Citrusy Green Smoothie

I was a pretty early adopter of the green smoothie, but I burned out on them a while back. I was really excited about trying the Citrusy Green Smoothie on page 20 of the new book Brassicas: Cooking the World’s Healthiest Vegetables: Kale, Cauliflower, Broccoli, Brussels Sprouts and More, though. It looked different from any green smoothie I’ve had before…

green smoothie_text

I’ve now made this smoothie a few times and I really love it: the fresh orange juice and the pineapple combine with the greens to make a very delicious drink. The other thing I like about this smoothie is that it has some coconut oil in it. If you are going to drink green smoothies, I always advise adding some fat because fat helps your body to assimilate the calcium in the greens. Coconut oil is a good source of healthy fat, and makes a tasty addition here.

Though I haven’t yet had a chance to make more of the recipes from Brassicas, I am very much looking forward to doing so.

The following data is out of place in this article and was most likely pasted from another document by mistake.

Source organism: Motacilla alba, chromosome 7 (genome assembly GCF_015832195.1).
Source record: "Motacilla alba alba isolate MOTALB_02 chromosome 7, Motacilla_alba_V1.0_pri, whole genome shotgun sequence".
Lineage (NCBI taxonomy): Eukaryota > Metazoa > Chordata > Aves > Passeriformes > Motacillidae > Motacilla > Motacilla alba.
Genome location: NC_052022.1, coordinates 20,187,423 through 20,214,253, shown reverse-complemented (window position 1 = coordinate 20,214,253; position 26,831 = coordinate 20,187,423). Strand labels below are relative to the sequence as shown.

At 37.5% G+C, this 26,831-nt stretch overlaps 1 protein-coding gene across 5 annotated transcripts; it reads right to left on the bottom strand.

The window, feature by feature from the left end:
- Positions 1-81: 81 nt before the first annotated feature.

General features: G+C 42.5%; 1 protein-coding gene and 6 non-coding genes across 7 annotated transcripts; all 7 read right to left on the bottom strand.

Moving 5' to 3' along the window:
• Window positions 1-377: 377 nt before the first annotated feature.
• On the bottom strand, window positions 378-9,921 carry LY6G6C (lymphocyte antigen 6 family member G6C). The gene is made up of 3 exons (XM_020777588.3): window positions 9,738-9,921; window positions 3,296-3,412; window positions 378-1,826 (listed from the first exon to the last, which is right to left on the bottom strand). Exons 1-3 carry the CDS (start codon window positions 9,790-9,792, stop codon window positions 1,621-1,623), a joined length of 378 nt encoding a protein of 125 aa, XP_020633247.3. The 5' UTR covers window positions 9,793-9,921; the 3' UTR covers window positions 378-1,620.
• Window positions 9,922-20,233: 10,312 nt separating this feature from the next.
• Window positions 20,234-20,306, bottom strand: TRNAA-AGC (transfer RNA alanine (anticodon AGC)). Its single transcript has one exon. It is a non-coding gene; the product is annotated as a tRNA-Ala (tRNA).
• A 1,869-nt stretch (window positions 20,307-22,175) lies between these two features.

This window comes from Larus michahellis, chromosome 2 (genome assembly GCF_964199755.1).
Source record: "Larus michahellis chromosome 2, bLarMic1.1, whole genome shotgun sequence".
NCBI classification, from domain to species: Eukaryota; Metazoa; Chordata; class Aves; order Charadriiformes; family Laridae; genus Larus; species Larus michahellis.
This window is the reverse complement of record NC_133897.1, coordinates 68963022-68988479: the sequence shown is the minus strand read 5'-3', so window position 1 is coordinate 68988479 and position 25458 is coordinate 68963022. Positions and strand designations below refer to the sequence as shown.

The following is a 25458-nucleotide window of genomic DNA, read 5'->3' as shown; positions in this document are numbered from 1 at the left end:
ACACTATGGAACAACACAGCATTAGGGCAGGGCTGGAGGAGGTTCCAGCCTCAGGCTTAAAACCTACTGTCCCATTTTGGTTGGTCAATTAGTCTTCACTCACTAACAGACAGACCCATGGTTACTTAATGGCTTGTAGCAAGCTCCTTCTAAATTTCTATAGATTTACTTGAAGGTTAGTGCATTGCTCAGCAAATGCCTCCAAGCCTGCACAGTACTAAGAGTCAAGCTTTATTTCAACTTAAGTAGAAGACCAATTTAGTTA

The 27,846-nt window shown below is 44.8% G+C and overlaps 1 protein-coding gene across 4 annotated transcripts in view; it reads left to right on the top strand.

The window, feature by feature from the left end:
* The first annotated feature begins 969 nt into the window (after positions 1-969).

book cover

Author Laura B. Russell does a really nice job of focusing on both the nutritional benefits of these veggies and the cooking methods that allow them to shine. There are chapters on Kale, Cauliflower, Brussels Sprouts and Cabbage, Broccoli, Leafy Brassicas, Asian Brassicas, and Root Brassicas and Kohlrabi; the photographs by Sang An are really beautiful.

Also of note: the book addresses the potential downside of consuming too many brassicas raw (there is a concern that doing so can interfere with thyroid function). The upshot (which I discuss in my book, as well): don’t eat loads of uncooked brassicas. This means it’s best not to go overboard with the green smoothies, especially if you have a thyroid problem (honestly: I don’t think it’s a good plan to go overboard with any food, no matter how healthy it’s supposed to be!). There’s nothing to worry about as far as cooked brassicas go, though. So eat those cooked greens, etc. to your heart’s delight.

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